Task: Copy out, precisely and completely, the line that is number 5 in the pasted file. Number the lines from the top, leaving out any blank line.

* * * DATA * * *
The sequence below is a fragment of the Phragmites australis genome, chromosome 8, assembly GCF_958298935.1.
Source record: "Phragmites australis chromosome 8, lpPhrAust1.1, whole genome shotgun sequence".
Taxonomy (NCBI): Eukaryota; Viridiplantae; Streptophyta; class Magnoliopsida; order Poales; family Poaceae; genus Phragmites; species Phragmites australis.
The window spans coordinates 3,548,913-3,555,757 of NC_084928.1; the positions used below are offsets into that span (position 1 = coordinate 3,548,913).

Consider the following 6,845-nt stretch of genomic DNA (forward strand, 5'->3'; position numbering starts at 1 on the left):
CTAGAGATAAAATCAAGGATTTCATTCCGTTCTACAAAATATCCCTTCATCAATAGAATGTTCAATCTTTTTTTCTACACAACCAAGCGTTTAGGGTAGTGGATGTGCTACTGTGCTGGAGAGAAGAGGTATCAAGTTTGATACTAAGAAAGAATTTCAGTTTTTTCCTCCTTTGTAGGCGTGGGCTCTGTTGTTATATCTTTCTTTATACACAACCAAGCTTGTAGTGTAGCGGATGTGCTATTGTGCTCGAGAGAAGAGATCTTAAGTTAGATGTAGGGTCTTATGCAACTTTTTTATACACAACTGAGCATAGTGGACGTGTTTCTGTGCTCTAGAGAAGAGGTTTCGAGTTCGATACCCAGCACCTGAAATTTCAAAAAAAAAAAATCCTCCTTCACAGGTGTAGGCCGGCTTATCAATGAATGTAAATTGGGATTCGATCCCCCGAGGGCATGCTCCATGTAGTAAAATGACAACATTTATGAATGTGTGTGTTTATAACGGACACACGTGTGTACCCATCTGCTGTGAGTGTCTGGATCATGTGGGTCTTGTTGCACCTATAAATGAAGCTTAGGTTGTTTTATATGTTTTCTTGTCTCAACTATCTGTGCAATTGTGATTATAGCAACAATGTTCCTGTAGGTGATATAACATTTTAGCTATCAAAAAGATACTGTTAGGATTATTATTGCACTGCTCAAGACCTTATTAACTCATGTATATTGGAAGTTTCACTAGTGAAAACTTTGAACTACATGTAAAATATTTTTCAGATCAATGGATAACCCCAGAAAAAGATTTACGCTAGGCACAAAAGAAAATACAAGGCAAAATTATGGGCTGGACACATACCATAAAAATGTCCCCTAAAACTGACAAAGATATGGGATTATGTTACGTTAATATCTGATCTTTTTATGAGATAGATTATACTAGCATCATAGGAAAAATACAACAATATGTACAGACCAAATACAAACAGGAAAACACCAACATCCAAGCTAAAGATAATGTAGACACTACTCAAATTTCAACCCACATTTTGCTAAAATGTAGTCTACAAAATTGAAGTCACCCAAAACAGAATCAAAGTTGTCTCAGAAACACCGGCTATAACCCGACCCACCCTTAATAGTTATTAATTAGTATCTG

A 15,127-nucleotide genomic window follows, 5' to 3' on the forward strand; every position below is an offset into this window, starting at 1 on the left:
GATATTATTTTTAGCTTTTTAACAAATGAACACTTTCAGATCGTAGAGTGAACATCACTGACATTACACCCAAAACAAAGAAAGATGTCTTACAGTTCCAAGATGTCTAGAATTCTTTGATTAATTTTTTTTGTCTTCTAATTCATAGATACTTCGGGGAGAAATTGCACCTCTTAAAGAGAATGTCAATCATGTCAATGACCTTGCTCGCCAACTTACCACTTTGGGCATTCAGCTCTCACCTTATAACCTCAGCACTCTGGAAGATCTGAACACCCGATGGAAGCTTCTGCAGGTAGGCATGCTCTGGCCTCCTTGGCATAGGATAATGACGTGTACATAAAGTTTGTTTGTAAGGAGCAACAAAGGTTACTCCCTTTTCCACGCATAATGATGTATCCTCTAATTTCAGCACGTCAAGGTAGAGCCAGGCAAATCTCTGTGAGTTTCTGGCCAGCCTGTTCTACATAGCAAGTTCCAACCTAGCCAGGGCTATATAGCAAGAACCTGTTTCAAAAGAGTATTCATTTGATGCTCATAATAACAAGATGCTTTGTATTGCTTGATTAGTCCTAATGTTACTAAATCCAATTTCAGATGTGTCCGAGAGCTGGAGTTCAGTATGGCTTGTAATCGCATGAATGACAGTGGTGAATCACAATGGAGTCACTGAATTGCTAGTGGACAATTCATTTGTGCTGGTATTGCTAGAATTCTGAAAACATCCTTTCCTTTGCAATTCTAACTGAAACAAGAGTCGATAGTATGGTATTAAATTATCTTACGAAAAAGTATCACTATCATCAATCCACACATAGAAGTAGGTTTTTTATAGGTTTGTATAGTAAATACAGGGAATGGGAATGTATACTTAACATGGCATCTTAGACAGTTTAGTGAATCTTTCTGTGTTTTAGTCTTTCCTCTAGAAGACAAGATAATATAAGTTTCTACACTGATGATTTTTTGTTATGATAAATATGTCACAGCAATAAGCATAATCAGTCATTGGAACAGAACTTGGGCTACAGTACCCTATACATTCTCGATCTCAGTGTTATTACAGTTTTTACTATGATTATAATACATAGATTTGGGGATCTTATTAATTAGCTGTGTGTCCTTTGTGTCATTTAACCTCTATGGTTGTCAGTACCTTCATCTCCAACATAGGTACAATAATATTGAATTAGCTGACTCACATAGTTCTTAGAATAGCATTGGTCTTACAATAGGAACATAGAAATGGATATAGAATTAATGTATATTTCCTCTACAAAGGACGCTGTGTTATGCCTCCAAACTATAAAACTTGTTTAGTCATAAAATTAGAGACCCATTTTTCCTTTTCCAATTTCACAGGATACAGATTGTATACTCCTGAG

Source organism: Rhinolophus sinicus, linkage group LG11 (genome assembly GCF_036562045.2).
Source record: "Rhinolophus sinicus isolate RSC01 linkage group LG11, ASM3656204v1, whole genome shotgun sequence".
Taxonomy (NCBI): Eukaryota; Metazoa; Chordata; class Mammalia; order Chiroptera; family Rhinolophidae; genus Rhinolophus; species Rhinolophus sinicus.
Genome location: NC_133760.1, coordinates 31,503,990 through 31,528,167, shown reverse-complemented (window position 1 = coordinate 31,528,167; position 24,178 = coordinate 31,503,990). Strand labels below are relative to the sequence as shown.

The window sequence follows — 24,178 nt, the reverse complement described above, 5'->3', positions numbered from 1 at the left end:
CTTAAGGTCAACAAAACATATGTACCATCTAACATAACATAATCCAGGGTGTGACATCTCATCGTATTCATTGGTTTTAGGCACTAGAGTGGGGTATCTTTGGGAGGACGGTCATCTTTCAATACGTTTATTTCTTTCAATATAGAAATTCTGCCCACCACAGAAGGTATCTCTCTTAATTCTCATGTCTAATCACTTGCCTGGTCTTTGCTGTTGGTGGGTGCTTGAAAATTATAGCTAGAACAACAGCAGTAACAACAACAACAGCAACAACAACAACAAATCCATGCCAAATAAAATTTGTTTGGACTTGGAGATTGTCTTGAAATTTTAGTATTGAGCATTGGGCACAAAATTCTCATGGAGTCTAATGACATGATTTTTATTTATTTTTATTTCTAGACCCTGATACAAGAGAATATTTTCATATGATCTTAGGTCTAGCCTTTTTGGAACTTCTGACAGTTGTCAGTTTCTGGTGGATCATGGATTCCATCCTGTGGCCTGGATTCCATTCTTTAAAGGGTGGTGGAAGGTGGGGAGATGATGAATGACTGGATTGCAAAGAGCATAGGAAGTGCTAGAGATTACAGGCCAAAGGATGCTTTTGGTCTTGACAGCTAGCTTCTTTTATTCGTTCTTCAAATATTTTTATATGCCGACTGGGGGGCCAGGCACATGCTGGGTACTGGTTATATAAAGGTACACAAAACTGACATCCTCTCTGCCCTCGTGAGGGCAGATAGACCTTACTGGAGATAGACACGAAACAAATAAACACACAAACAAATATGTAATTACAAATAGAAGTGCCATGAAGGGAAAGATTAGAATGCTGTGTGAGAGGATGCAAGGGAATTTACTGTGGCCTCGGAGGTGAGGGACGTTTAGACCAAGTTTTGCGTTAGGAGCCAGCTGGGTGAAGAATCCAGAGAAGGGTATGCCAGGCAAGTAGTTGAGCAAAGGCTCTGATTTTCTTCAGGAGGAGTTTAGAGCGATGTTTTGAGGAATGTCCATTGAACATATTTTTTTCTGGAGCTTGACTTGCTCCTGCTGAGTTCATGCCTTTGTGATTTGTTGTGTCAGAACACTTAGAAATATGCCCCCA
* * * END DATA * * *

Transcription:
Consider the following 6,845-nt stretch of genomic DNA (forward strand, 5'->3'; position numbering starts at 1 on the left):